A recent post on Warming the Lower Jiao through food energetics and temperature was one that was written for the British Acupuncture Council Magazine.
Feedback from the editor was one of surprise - ’so this month’s article is about food not tea?’.Well…as Chinese Medicine practitioners tea and food are one and the same.
Methods of cooking and processing affect the energetic nature of our foods. The method of processing, brewing and serving teas affects their energetic nature too.Cooling versus Warming the Stomach
Given that the article focussed on keeping the Stomach warm with foods and tea - for balance I wanted to write about Cold and Cooling.
Hopefully the rain will soon pass and summer temperature's will soon start to ramp up . For patients feeling the cold it will be a welcome relief as the sun penetrates the bones.
For patients with Heat patterns any heat waves (we can hope) are likely to be unwelcome and uncomfortable as the mercury rises. So how can we work with tea alongside our treatments to counter these effects?
Summer green tea in a temple garden in Kyoto
Across China as temperatures rise in early summer people move to drinking this year’s fresh green tea harvest. Likewise, if you stroll through a temple garden in a sticky Kyoto summer you’ll be encouraged to take respite in a tea house enjoy green teas like sencha or matcha to cool you down.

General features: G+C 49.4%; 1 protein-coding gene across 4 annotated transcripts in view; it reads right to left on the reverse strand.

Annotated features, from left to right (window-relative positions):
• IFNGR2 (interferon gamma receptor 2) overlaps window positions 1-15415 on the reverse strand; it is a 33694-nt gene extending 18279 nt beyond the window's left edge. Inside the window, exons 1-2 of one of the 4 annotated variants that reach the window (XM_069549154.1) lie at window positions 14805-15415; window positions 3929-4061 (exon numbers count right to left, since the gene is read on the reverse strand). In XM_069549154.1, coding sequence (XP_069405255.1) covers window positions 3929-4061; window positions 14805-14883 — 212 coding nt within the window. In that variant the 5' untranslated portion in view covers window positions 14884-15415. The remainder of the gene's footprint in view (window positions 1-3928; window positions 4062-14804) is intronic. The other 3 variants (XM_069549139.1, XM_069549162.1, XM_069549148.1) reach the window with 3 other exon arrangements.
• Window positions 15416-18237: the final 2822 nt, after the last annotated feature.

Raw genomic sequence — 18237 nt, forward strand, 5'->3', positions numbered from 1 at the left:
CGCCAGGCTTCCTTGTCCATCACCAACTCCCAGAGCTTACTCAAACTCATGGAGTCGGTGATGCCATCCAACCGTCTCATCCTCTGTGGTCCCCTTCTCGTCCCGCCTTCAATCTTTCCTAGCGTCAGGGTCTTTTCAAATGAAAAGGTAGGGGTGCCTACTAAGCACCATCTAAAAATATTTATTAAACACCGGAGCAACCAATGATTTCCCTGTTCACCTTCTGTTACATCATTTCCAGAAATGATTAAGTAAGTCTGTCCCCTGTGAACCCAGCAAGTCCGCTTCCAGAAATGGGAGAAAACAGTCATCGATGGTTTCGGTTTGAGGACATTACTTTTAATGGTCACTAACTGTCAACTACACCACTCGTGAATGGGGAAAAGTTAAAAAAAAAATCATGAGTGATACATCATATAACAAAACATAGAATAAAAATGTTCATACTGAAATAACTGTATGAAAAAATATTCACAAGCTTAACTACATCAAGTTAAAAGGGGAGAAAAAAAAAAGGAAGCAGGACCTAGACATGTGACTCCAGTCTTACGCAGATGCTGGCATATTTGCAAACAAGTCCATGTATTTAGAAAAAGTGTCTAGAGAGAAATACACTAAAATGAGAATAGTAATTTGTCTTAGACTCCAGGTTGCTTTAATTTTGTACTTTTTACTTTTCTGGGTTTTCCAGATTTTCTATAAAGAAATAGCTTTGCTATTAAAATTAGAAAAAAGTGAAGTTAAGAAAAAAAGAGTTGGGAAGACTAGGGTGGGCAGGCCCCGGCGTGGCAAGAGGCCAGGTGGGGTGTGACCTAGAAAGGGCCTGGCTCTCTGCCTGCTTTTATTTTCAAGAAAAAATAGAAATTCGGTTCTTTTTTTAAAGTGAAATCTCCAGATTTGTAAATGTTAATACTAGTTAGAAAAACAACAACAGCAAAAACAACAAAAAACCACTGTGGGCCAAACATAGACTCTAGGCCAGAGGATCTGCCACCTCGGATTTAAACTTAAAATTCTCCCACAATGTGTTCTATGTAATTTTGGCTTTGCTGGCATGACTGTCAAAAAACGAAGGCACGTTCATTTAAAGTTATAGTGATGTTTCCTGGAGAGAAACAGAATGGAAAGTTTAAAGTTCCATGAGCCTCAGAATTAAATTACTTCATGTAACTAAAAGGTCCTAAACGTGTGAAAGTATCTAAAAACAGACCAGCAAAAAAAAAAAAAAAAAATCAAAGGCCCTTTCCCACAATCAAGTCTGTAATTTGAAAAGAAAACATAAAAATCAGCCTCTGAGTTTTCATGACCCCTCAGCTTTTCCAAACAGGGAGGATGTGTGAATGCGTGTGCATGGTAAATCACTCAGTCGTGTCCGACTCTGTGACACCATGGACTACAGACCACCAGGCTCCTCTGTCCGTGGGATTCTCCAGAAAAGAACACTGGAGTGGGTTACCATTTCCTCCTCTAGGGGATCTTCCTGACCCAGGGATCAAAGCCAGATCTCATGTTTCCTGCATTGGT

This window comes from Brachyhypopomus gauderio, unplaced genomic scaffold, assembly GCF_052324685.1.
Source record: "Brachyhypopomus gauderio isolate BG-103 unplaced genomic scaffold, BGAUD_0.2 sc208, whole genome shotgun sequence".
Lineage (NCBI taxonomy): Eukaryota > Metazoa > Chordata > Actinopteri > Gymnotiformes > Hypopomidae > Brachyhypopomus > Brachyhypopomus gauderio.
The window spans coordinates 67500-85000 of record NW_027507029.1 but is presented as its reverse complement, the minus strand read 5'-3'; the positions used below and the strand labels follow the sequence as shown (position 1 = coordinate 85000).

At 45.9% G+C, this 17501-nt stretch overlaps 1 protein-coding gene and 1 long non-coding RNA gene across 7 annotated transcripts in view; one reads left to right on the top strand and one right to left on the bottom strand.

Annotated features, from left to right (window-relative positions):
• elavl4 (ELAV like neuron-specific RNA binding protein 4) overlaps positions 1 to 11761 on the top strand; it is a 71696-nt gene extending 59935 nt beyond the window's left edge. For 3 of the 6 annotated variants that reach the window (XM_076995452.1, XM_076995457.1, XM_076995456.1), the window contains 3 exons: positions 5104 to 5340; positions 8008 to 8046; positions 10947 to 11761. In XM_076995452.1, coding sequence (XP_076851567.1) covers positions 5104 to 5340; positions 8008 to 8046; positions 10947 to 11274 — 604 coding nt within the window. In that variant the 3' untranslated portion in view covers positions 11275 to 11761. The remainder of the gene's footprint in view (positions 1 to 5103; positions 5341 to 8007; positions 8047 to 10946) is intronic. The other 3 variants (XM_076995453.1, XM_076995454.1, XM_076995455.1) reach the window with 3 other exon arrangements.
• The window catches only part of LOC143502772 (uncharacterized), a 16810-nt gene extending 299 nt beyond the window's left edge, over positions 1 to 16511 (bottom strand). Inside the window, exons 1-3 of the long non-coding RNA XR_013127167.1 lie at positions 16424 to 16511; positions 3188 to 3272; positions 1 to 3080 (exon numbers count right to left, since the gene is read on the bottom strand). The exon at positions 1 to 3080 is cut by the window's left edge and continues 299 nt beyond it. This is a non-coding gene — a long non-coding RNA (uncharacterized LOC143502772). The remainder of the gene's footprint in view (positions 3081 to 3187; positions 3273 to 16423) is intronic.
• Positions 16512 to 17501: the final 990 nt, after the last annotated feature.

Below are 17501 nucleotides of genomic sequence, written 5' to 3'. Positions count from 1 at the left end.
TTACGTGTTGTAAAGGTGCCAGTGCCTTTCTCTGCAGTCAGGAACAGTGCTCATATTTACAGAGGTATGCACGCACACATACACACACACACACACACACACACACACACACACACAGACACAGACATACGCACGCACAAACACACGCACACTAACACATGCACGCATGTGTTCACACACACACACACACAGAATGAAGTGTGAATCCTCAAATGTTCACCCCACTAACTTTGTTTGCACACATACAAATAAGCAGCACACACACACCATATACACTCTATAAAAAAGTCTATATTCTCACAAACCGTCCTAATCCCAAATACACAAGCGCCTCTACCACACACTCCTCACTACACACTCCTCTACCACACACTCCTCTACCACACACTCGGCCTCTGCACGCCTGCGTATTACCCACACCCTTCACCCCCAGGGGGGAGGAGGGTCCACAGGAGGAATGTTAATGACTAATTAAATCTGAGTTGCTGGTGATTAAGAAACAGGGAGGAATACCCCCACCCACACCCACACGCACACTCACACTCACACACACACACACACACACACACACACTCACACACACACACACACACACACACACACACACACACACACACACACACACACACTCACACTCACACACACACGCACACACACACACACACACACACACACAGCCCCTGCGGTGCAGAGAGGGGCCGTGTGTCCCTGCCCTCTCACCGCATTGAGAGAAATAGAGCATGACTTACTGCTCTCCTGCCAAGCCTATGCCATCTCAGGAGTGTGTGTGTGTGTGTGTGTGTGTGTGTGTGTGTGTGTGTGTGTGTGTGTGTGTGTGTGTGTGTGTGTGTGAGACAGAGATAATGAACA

Even when it is served hot, green tea is refreshing and cooling. This Cooling nature of green tea is simply taken for granted and well appreciated throughout Asia.
The most common folklore around this is that seemingly all Chinese women know not to drink green tea whilst they are menstruating. I recently asked a Chinese friend why and she couldn’t tell me - “we just don’t do it” she said. Which gives an indication of how folk knowledge and Chinese medicine knowledge blend - it’s just common sense - which is the basis of Chinese medicine.
Things aren’t so different here in the UK. I’m not sure how many GPs would care if you went out on a cold, windy day with wet hair, but people with common sense seem to instinctively avoid doing it. Probably through bitter experience or folk knowledge from their parents, rather than a deep understanding of the Shang Han Lun or Wind-Cold Invasion.
Shen Nong - the father of Chinese herbal medicine - taking tea
Green Tea to clear Heat? Not so fast...
Well…not quite.As with all folklore, once we dig a little deeper we realise that common sense, by definition, lacks the necessary specificity to be useful in all circumstances. Not all green teas will have the same effect on the body and different brewing techniques also affect the cha qi or energetic effects of the tea.
If you’d like to learn more about this, have a look at our article on the energetic differences between our 3 green teas - Jade Stream, Thousand Petal Rose and Half Moon Jasmine.